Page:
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Reducing HAIs AND ARIs and real-time PCR testing for CDI.

MLO and Northern Illinois University (NIU), Dekalb, IL, are co-sponsors in offering continuing education units (CEUs) for this issue's article on "REDUCING HAIs AND ARIs" and "REAL-TIME PCR TESTING FOR CDI." CEUs or contact hours are granted by the College of Health and Human Sciences at NIU, which has been approved as a provider of continuing education programs in the clinical laboratory sciences by the ASCLS P.A.C.E.[R] program (Provider No. 0001) and by the American Medical Technologists Institute for Education (Provider No. 121019; Registry No. 0061). Approval as a provider of continuing education programs has been granted by the state of Florida (Provider No. JP0000496), and for licensed clinical laboratory scientists and personnel in the state of California (Provider No. 351). Continuing education credits awarded for successful completion of this test are acceptable for the ASCP Board of Registry Continuing Competence Recognition Program. After reading the articles, answer the following test questions and send your completed test form to NIU along with the nominal fee of $20. Readers who pass the test successfully (scoring 70% or higher) will receive a certificate for 1 contact hour of P.A.C.E.[R] credit. Participants should allow four to six weeks for receipt of certificates.

The fee for this continuing education test is $20.

The Cover Story, Clinical Issues, and Lab Management published in this month's MLO are peer-reviewed.

Note: This CE test includes questions from two articles featured in the cover story section: "Reducing HAIs and ARIs" and "Real-time PCR testing for CDI."

Objectives and Continuing education questions prepared by Gail S. Williams, PhD, MT (ASCP) SBB, CLS (NCA), Clinical Laboratory Sciences Program, College of Health and Human Sciences, Northern Illinois University, DeKalb, IL.


1. Currently, the primary cause of HAIs and ARIs is

a. MRSA.

b. VRE.

c. Both a and b (tied for No. 1).

d. Neither a nor b.

2. CDI causes

a. mild diarrhea.

b. toxic megacolon.

c. sepsis.

d. death.

e. all of the above.

3. What enzyme is produced by Klebsiella pneumonia, Escherichia coli, and Salmonella, leaving the infected patient with no antibiotic treatment options?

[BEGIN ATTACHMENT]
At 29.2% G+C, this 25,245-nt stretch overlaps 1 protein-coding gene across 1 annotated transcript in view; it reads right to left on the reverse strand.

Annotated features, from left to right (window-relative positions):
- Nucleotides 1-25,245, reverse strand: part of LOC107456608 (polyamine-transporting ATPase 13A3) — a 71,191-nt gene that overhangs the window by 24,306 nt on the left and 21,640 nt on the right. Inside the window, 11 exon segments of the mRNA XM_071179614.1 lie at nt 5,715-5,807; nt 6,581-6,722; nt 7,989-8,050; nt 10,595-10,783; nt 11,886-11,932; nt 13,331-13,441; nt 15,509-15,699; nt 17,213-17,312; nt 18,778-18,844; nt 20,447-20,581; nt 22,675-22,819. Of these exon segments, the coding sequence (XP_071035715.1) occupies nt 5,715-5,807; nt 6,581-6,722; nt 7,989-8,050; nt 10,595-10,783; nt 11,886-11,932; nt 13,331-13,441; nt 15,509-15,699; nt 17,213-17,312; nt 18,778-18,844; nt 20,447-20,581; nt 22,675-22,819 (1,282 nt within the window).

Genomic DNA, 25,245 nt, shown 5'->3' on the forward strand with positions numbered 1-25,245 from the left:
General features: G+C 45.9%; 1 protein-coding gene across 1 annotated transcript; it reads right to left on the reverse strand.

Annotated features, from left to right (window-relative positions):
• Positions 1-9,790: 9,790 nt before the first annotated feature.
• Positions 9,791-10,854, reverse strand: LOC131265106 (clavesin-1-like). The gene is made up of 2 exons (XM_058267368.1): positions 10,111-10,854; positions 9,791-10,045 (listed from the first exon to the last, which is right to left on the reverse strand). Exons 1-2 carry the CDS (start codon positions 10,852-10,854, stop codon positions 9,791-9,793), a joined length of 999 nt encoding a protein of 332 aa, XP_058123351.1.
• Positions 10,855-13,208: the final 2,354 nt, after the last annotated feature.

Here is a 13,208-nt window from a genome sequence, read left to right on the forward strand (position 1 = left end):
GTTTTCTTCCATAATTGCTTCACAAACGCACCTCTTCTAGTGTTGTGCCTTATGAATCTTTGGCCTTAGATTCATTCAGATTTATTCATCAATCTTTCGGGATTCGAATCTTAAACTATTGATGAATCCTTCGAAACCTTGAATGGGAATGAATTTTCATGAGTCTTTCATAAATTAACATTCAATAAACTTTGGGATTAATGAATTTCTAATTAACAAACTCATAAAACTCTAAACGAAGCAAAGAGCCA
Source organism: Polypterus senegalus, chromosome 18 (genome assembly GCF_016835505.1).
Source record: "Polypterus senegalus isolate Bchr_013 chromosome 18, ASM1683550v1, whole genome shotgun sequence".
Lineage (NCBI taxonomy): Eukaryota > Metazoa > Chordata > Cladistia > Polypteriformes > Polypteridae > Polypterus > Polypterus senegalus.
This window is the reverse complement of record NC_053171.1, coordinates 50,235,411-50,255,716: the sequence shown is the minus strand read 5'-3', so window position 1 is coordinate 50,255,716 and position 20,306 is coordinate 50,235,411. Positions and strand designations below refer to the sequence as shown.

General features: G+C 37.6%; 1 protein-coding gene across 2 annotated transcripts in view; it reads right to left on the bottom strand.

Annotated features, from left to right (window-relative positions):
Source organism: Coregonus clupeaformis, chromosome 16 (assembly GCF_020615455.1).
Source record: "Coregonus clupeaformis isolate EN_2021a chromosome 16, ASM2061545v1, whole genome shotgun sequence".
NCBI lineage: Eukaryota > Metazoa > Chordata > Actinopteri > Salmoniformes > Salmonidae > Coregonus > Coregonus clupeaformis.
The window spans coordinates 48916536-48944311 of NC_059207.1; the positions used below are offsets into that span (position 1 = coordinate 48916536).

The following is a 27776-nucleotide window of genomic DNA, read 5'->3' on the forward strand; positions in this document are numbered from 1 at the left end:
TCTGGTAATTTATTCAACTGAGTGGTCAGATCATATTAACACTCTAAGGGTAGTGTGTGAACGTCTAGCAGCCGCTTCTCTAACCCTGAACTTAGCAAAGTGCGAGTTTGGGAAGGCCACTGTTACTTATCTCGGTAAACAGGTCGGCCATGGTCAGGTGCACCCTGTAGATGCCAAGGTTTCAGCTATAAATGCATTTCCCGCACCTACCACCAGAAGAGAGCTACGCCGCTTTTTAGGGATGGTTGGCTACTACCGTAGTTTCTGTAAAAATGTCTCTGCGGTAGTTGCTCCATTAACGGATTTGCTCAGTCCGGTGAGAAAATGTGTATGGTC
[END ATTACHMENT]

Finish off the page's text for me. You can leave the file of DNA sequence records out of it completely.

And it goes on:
a. Methicillinase.

b. Beta-lactamase.

c. Carbapenemase.

d. None of the above.

4. MRSA has become an increasing problem in hospitals and communities because of

a. inadequate hand-washing.

b. inappropriate use of antibiotics.

c. patients with underlying health problems.

d. all of the above.

5. Influenza H1N1 infections become deadly 50% of the time when the patient is co-infected with

a. Klebsiella pneumoniae.

b. E coli.

c. Salmonella.

d. MRSA.

6. What estimated percent of HAIs are resistant to commonly used antibiotics?

a. 30%

b. 50%

c. 70%

d. 90%

7. How should Carbapenems be used?

a. They should be saved for the most severe infections where other antibiotics would be ineffective.

b. They should be used for all serious infections.

c. They should be used for Carbapenem-resistant organisms.

d. They should be widely used for all organisms.

8. What estimated percent of patients with respiratory infections who are treated with antibiotics actually need them for recovery?

a. 45%

b. 55%

c. 80%

d. 20%

9. A new method to reduce the use of antibiotics is

a. testing for Calcitonin levels.

b. testing for Procalcitonin levels.

c. sputum culture.

d. real-time PCR.

10. 0.05 nG/mL of PCT indicates

a. nothing; PCT is not related to infections.

b. normal levels; no antibiotic need.

c. bacterial infection likely.

d. start antibiotic therapy immediately.

11. Declining levels of PCT helps to determine that the appropriate antibiotic therapy is being used.



12. Ventilator-associated pneumonia, or VAP, is best diagnosed by culturing fluid collected by a standard bronchial-washing technique.



13. Quantitative cultures of lung specimens help to determine if the patient has a significant infection rather than a specimen contaminated with normal respiratory flora.



14. Which of the following tests for CDI has a rapid turnaround time?

a. Stool culture

b. Cytotoxicity assay for Toxin B

c. Real-time PCR

d. All of the above

15. Which test for CDI has the best combination of sensitivity and specificity?

a. EIA for Toxin A and B

b. Real-time PCR for Toxin B gene

c. Glutamate dehydrogenase

d. Stool culture

16. CDI with only Toxin A produced causes the most severe infection.



17. According to the APIC, approximately how many patients in hospitals die each year from CDI?

a. 13,000

b. 28,000

c. 109,000

d. 386,000

18. C difficile is a spore-forming

a. Gram-positive aerobic coccus.

b. Gram-positive aerobic bacillus.

c. Gram-positive anaerobic bacillus.

d. Gram-negative anaerobic bacillus.

19. Handwashing with alcohol based cleansers is sufficient to prevent the spread of CDI.



20. CDI usually occurs after antibiotic treatment for something else.



21. One practical way to reduce incidence of CDI is to

a. give normal intestinal flora to patients.

b. discontinue antibiotic use.

c. bleach the patient's colon.

d. use repeated ElAs to detect CDI.


MLO's Continuing Education Test is also online.

Both the CE test and a convenient payment feature are available through the auspices of Northern Illinois University.

Go to to print or to send electronically with payment.
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Article Details
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Publication:Medical Laboratory Observer
Article Type:Cover story
Geographic Code:1USA
Date:Oct 1, 2009
Previous Article:Real-time PCR testing for CDI improves outcomes and reduces costs.
Next Article:False-positive DOA testing results due to prescription medications.

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